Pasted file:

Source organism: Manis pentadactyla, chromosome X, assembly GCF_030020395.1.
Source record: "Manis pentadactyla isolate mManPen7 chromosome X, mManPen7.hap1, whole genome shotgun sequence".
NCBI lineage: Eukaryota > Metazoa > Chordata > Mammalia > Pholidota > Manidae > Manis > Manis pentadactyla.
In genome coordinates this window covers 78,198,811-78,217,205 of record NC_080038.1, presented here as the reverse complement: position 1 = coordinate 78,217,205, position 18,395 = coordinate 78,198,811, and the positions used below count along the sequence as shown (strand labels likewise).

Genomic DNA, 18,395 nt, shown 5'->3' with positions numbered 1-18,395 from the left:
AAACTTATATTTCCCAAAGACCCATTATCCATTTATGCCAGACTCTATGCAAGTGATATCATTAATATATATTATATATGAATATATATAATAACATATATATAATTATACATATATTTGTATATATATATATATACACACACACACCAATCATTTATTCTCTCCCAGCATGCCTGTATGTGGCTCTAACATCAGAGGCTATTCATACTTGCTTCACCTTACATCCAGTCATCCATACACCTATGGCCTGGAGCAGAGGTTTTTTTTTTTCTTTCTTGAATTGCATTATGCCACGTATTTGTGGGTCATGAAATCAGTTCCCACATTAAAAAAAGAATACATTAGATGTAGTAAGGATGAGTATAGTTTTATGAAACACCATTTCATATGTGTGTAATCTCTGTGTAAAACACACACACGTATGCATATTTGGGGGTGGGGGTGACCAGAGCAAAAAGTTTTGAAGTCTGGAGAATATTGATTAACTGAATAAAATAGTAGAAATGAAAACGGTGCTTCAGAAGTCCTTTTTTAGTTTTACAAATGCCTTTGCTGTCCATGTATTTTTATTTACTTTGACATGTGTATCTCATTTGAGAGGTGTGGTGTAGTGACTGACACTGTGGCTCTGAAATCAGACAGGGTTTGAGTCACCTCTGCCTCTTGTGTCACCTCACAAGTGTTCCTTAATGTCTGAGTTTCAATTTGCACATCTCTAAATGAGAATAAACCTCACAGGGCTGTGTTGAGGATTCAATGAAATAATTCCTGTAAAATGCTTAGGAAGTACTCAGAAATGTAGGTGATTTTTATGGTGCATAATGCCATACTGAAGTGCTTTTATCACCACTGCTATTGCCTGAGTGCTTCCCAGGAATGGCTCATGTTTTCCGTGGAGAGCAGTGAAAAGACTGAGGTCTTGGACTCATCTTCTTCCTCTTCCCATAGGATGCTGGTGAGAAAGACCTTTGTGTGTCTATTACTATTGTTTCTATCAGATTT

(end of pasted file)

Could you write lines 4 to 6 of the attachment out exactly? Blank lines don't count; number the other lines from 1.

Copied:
In genome coordinates this window covers 78,198,811-78,217,205 of record NC_080038.1, presented here as the reverse complement: position 1 = coordinate 78,217,205, position 18,395 = coordinate 78,198,811, and the positions used below count along the sequence as shown (strand labels likewise).

Genomic DNA, 18,395 nt, shown 5'->3' with positions numbered 1-18,395 from the left:
AAACTTATATTTCCCAAAGACCCATTATCCATTTATGCCAGACTCTATGCAAGTGATATCATTAATATATATTATATATGAATATATATAATAACATATATATAATTATACATATATTTGTATATATATATATATACACACACACACCAATCATTTATTCTCTCCCAGCATGCCTGTATGTGGCTCTAACATCAGAGGCTATTCATACTTGCTTCACCTTACATCCAGTCATCCATACACCTATGGCCTGGAGCAGAGGTTTTTTTTTTTCTTTCTTGAATTGCATTATGCCACGTATTTGTGGGTCATGAAATCAGTTCCCACATTAAAAAAAGAATACATTAGATGTAGTAAGGATGAGTATAGTTTTATGAAACACCATTTCATATGTGTGTAATCTCTGTGTAAAACACACACACGTATGCATATTTGGGGGTGGGGGTGACCAGAGCAAAAAGTTTTGAAGTCTGGAGAATATTGATTAACTGAATAAAATAGTAGAAATGAAAACGGTGCTTCAGAAGTCCTTTTTTAGTTTTACAAATGCCTTTGCTGTCCATGTATTTTTATTTACTTTGACATGTGTATCTCATTTGAGAGGTGTGGTGTAGTGACTGACACTGTGGCTCTGAAATCAGACAGGGTTTGAGTCACCTCTGCCTCTTGTGTCACCTCACAAGTGTTCCTTAATGTCTGAGTTTCAATTTGCACATCTCTAAATGAGAATAAACCTCACAGGGCTGTGTTGAGGATTCAATGAAATAATTCCTGTAAAATGCTTAGGAAGTACTCAGAAATGTAGGTGATTTTTATGGTGCATAATGCCATACTGAAGTGCTTTTATCACCACTGCTATTGCCTGAGTGCTTCCCAGGAATGGCTCATGTTTTCCGTGGAGAGCAGTGAAAAGACTGAGGTCTTGGACTCATCTTCTTCCTCTTCCCATAGGATGCTGGTGAGAAAGACCTTTGTGTGTCTATTACTATTGTTTCTATCAGATTT